My opposition to becoming a social worker was always rooted in my belief that I couldn’t handle it. I couldn’t handle the pain that others were feeling. I am too much of an empath and I thought that it would crush me. It was easier to turn my head and focus on other ways that I could make a difference. What I did not realize was that once I took a real look, I could no longer turn my head to those that were suffering. I had spent seven months living in Guatemala doing amazing work with the community there. Throughout high school I went on many mission trips and built houses in Mexico and built relationships there. And that was all good work. But it was easier for me to ignore the hurt that was happening in my own community, to my own neighbors, and to instead flee to other areas of the world.

Within these past nine months of working as Outreach Specialist I have built the trust of many of my houseless neighbors, heard their stories, sat with them in their pain, shared laughs, and was present with them. Someone who I would have a year ago thought of as the “other” and may have been too scared to talk to or make eye contact with, I now know by name. I now know where they sleep at night. I now can say hi to them and let them know I see them. There’s a lot more complexities to the job that I do, including case management, getting people to agree to treatment, having really hard conversations about mental health, getting yelled at, being rejected, collecting paperwork, and so much more. But down to the core, the most satisfying has been the ability to see people I may not have wanted to see before and have them see me right back.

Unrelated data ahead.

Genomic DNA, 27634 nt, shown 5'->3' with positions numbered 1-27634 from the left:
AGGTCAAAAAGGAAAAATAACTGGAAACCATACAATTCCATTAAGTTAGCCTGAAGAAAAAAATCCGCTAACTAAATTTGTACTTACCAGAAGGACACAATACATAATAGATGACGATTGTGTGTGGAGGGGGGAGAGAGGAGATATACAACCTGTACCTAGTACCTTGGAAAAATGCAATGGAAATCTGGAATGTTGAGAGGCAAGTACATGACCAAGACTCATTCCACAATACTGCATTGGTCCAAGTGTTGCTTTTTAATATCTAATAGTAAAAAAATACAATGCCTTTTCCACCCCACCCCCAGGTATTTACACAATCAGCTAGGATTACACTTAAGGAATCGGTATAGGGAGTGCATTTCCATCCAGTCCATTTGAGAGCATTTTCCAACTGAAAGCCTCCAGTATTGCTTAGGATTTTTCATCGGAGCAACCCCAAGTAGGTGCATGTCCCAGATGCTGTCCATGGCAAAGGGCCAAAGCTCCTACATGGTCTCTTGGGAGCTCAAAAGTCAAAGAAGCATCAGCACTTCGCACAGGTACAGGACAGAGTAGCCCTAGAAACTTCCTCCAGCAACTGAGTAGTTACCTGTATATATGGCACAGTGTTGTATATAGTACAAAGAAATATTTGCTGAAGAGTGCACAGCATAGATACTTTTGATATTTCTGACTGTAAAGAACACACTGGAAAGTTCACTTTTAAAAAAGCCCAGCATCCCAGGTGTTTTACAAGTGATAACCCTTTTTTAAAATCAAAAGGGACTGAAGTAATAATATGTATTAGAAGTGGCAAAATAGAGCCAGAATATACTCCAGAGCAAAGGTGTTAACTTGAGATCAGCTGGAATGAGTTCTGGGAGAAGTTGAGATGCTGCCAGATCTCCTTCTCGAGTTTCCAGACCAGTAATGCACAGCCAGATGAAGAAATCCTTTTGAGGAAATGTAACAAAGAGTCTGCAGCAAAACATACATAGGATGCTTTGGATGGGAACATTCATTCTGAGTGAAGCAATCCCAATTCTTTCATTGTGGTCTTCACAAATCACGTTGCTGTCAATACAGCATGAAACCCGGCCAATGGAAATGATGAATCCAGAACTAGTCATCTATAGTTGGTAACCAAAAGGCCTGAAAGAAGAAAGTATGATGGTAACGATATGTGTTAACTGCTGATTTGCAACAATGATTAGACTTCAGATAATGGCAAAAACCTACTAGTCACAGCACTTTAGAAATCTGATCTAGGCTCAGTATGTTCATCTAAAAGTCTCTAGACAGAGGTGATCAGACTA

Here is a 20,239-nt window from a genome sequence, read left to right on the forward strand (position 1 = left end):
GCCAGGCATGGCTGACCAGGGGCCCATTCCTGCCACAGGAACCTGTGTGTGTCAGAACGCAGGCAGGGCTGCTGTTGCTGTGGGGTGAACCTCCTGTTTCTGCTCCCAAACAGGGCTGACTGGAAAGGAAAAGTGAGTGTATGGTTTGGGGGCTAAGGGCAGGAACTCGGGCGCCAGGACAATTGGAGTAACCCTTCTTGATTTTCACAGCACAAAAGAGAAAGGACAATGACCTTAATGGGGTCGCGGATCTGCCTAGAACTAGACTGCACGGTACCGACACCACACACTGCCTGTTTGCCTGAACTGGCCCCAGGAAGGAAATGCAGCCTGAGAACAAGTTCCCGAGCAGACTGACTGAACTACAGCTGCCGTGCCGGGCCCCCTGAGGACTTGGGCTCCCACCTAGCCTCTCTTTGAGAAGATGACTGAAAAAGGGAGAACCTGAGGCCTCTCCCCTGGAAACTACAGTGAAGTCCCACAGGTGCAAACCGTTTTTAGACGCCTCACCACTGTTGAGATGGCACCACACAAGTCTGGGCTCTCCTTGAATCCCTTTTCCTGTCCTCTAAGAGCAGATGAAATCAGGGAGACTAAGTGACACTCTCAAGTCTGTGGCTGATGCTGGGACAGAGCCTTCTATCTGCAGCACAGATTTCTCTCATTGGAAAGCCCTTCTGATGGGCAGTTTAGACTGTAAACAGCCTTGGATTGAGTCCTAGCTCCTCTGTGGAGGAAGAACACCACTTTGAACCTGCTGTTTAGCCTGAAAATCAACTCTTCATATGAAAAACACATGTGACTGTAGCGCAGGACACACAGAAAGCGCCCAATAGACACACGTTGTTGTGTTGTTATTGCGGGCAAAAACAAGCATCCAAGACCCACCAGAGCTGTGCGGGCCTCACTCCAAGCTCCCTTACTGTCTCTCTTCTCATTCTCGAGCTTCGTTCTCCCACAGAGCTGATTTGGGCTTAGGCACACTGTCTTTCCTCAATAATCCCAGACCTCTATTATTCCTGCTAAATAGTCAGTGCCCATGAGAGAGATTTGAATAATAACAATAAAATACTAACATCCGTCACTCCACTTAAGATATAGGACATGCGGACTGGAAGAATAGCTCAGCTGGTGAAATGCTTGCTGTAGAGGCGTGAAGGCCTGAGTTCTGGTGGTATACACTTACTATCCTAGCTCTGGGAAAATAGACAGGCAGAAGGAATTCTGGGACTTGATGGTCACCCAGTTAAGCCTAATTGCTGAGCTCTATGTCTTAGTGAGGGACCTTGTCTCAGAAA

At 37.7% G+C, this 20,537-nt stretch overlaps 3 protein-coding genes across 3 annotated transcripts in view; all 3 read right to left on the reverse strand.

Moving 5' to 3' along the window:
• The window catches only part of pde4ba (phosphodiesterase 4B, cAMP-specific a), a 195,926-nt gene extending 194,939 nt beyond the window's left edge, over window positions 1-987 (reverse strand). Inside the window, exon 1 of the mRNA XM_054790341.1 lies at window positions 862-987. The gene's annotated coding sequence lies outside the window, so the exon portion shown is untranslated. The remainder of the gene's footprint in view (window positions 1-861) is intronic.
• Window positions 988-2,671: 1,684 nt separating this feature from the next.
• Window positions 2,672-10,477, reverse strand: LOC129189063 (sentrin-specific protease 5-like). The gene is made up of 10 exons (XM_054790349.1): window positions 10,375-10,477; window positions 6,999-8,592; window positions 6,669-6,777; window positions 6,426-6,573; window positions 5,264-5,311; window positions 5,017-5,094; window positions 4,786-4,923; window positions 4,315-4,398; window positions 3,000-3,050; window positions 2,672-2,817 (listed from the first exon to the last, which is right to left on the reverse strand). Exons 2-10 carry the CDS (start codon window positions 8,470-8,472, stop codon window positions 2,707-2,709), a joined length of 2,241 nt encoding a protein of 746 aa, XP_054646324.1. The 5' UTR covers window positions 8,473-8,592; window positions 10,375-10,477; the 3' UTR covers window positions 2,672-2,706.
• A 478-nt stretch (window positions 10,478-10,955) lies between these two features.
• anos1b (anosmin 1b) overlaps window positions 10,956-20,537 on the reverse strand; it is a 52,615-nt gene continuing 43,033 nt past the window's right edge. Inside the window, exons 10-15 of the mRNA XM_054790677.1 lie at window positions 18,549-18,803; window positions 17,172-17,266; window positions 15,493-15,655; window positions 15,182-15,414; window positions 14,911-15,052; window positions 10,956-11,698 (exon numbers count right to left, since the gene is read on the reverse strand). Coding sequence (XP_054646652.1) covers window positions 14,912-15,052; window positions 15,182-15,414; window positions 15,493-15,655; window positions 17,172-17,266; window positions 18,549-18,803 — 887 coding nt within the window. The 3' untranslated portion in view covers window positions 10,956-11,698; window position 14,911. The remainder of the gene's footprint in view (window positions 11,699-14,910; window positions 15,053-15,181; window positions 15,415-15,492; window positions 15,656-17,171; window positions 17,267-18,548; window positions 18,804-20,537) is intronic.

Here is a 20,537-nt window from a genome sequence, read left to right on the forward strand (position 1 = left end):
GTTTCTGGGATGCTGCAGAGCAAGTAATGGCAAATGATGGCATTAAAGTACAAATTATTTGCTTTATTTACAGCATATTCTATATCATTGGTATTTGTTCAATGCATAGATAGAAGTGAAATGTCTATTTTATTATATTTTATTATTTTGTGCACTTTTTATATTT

The moment that it hit me was when I was sitting on the steps of a church during their meal time speaking with someone who had been homeless in the community for over a year and I got to listen to their story as they ate. They told me about their life growing up and how it was riddled with abuse. They had struggled throughout school with a developmental disability and lost every job they ever had due to the disability and eventual issues controlling their anger. Their biggest housing fear was that they would not be successful in an apartment due to the developmental disability and lack of support. Their family didn’t want anything to do with them. With tears in their eyes, they told me how the broken relationship with their daughter was a huge pain and regret to them. I sat there listening intently. Could I do anything to fix it? No, and definitely not anything right in that moment. But I could listen and affirm. And when I got up to leave I couldn’t believe that that was my job. Sitting on the steps of a church and connecting with other human beings to hopefully eventually transition them into a stable living environment.

The goal is, as Community Solutions/Built For Zero says, to live in a community where homelessness is rare and when it does occur, it is brief.

I could talk forever about this and I haven’t even touched on the complexities of it all, but I wanted to take the time to reflect on the human aspect of it and how it has been changing me every day. There’s a lot we can do as a society to see and hear the “other.” To transform our ideas of them in our head from an outsider to someone who is a part of us.

The words in this blog post are mine and mine alone and do not reflect Community Action Partnership, Community Solutions, Built For Zero, or any organization working to end homelessness.